Mike Conley had 24 points and eight assists, helping the Grizzlies snap a 10-game postseason skid against the San Antonio Spurs with a 105-94 victory Thursday night.

Faced with the possibility of a daunting 3-0 deficit in its first-round playoff series, Memphis responded with a physical, rugged effort.

“I mean the Spurs were punking us. Let’s be real about it,” Fizdale said. “Those first, probably out of the eight quarters, they just bullied us for like five and a half of those, and you’re not going to beat the Spurs letting them dictate everything. So we had to match them, or otherwise we were going to get pummeled. And so I was just really proud of the way we stepped up and took the challenge.”

It was the Grizzlies’ first win over the Spurs in the playoffs since April 2011, when Memphis beat San Antonio in six games. It also was Fizdale’s first postseason victory as a head coach.

Game 4 is Saturday night.

“It wasn’t about the last two playoff series we’ve had against them,” Conley said. “It was about tonight and showing that we have heart and showing that we have enough in the tank to show that we can win and give ourselves confidence and allow us to believe that we can make this a series.”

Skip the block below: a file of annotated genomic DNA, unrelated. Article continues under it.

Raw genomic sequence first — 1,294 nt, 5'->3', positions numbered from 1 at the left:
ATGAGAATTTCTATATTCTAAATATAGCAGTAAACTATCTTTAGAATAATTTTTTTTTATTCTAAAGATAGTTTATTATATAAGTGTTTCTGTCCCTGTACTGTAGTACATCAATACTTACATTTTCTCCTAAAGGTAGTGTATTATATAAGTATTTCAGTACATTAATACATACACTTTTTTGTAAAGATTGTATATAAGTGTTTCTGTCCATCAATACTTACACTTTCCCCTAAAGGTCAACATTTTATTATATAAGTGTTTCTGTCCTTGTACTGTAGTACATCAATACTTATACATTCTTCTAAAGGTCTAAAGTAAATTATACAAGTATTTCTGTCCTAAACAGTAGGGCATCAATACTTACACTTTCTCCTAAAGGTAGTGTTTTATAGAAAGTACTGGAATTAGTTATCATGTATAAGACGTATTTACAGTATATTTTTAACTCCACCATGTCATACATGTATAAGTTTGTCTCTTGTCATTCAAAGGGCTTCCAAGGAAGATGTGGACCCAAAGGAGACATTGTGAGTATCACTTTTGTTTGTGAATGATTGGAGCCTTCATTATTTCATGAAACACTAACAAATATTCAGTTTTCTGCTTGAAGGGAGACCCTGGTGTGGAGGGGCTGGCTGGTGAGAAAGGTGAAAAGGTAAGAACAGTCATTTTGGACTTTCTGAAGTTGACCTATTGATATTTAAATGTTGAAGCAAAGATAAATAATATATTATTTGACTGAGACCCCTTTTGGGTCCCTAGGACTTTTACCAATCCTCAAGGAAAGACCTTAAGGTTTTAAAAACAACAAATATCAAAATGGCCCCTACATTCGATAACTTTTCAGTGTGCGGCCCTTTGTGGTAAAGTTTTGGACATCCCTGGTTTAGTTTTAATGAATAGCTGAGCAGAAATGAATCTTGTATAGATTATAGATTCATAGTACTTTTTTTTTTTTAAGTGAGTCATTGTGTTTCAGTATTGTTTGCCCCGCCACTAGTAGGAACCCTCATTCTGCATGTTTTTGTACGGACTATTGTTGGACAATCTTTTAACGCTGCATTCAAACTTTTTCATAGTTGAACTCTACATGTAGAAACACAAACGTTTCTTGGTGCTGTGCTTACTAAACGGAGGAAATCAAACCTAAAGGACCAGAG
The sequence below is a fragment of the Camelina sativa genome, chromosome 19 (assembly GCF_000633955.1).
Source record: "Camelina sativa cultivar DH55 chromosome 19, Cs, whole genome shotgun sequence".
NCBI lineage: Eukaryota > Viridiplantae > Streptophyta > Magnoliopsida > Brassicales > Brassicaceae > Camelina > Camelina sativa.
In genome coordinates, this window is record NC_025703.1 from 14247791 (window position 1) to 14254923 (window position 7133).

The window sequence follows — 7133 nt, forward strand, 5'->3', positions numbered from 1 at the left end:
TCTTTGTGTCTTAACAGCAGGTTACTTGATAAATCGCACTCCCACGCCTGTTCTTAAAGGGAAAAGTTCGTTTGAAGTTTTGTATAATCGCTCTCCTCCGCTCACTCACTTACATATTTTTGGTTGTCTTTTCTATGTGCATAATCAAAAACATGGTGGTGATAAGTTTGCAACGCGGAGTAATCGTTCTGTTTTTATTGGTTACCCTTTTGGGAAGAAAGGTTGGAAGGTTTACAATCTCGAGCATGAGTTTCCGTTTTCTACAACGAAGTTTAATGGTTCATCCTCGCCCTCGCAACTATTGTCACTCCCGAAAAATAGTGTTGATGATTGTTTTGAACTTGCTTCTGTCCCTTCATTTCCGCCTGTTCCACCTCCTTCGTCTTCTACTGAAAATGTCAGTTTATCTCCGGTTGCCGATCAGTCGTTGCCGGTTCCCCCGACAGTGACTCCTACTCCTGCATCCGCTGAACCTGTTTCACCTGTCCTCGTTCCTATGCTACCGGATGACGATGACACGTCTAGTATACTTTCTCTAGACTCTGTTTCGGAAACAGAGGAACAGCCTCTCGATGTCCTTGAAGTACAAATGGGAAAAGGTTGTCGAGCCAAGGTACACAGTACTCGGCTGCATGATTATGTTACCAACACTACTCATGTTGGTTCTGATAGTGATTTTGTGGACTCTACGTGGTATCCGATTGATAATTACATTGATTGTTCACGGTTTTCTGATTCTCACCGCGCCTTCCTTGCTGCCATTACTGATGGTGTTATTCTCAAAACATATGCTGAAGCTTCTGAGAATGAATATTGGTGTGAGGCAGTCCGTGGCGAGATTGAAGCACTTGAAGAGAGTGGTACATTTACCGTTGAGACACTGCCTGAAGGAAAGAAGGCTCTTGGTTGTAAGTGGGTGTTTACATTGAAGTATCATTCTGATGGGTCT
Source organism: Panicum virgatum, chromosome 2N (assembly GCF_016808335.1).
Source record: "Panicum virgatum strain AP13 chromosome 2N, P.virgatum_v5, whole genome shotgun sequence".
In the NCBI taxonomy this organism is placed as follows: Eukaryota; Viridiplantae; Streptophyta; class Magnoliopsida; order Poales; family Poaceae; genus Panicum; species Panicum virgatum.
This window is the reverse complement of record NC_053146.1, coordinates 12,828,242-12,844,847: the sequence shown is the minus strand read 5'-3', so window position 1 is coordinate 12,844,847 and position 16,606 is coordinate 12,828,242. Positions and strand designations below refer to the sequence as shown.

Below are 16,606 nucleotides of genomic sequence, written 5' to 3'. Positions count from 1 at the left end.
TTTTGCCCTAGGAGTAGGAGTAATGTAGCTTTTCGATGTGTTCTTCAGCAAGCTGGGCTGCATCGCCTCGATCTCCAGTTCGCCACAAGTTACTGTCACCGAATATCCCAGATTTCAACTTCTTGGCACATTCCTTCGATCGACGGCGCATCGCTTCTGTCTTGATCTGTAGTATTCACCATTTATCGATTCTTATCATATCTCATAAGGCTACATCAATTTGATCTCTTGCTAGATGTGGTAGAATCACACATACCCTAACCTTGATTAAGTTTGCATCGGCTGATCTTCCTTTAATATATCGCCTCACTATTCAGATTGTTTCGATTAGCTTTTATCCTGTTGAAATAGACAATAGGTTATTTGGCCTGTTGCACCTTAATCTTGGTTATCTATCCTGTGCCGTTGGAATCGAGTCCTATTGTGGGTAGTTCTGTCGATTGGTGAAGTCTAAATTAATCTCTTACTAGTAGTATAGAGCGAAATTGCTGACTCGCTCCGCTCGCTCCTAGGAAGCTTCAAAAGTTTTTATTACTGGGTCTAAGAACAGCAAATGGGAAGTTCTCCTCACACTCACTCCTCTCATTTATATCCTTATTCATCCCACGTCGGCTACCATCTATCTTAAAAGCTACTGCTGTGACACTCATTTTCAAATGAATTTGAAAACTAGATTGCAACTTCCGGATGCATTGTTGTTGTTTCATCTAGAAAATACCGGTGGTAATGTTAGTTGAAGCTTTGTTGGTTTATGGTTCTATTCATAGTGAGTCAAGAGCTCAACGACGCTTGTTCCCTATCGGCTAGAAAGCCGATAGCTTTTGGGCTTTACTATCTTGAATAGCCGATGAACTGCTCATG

Marc Gasol and Zach Randolph each scored 21 points for Memphis, which outscored San Antonio 31-17 in the third quarter and led by as much as 22 in the second half.

Spurs coach Gregg Popovich said the game got away from San Antonio in the first minute of the third quarter.

“We turned it over twice to start the minute like we were out on a picnic some place,” Popovich said.

San Antonio star Kawhi Leonard, who scored 32 and 37 in the first two games, was held to 18 points. LaMarcus Aldridge had 16 and Kyle Anderson finished with 15 as Popovich pulled his starters quickly in the third quarter and benched them for most of the fourth.